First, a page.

11. Zenas

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    How can you not know? We don't talk a whole lot of politics in church and the pastor never goes into that thicket (except for the occasional pro-life sermon), but our members are my closest friends. I see most of them seven days a week, and we talk politics and I know what they are thinking. During campaign season they sport bumper stickers and yard signs, and of course the community as a whole always votes overwhelmingly conservative. I don't see how you can not know the political climate in your church unless you are blind (or have on blinders).
     
  12. NaasPreacher (C4K)

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    I don't know for sure about Robert, but I can tell you honestly that the folks in our church do not know what political views each other hold. We just don't talk about it at church or away from church.
     
  13. Berean

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    It is a dangerous practice to judge peoples salvation or spiritually by their political views. Just as people can be misled theologically so can they be politically.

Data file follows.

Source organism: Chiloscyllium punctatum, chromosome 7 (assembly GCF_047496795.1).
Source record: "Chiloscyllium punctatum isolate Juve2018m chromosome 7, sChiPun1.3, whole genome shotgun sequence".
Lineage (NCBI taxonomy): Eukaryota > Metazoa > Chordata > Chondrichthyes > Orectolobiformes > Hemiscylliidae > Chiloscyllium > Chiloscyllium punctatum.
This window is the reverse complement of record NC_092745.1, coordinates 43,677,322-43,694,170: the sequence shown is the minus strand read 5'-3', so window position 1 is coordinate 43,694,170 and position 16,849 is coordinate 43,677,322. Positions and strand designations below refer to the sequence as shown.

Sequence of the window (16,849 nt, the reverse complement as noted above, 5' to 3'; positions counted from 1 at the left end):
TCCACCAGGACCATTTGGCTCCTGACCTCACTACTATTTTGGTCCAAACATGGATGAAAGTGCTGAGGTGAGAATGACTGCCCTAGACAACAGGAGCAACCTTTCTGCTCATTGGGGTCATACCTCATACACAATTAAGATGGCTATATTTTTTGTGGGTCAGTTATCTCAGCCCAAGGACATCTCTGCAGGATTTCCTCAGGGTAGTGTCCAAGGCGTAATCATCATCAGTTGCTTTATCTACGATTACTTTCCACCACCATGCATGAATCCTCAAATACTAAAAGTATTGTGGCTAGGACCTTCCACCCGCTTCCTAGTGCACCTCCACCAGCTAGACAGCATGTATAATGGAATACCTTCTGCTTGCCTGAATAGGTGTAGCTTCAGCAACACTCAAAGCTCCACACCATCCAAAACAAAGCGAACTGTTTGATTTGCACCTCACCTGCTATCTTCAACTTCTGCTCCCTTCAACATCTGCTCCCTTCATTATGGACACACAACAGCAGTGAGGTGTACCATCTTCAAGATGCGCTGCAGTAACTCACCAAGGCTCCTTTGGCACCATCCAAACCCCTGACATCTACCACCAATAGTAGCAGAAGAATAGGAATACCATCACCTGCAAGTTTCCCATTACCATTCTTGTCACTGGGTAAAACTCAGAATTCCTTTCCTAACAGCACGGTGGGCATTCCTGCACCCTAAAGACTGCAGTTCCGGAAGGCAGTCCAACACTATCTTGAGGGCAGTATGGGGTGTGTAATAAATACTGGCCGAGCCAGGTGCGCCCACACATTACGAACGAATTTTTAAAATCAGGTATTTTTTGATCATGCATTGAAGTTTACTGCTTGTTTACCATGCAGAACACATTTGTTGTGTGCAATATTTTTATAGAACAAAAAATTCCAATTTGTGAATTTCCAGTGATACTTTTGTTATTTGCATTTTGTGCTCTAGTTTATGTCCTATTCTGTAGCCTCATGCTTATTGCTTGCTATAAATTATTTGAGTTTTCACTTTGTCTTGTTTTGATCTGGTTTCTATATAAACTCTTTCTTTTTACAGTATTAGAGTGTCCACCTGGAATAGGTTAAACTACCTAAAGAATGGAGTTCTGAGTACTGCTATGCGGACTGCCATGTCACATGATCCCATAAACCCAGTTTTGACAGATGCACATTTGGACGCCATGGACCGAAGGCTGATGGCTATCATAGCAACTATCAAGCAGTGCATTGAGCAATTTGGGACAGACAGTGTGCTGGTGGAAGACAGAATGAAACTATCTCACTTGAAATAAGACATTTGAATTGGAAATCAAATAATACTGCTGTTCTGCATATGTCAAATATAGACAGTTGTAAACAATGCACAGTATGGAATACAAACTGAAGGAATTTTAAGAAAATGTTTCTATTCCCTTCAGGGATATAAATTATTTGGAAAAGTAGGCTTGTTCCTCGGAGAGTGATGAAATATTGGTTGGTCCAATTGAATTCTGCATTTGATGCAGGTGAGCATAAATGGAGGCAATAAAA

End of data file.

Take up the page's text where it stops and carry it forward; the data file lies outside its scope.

14. drfuss

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    It depends on your definition of conservative and liberal. I personally am socially conservative (opposed to abortion rights and the homosexual aggenda); I tend to be a moderate on economics and big government.

    Most conservative churches are conservative due to abortion and the homosexual agenda. Without those two issues, I suspect most churches would be moderate.
     
  15. pinoybaptist

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    I don't know that anybody on this thread did that: judge peoples salvation or spiritually by their political views.
     
  16. Revmitchell

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    The hound dog that yelps is the one that got hit.
     
  17. Tom Bryant

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    We have a majority of Republicans with a few union people who have tended to be more democrat oriented. But we never talk politics from the pulpit or Bible study classes.

    We do deal with abortion, homosexuality and racism along with a very few others which are moral issues.

    I do sense a pronounced turn to the right the longer the President is in office and the democrats control both houses.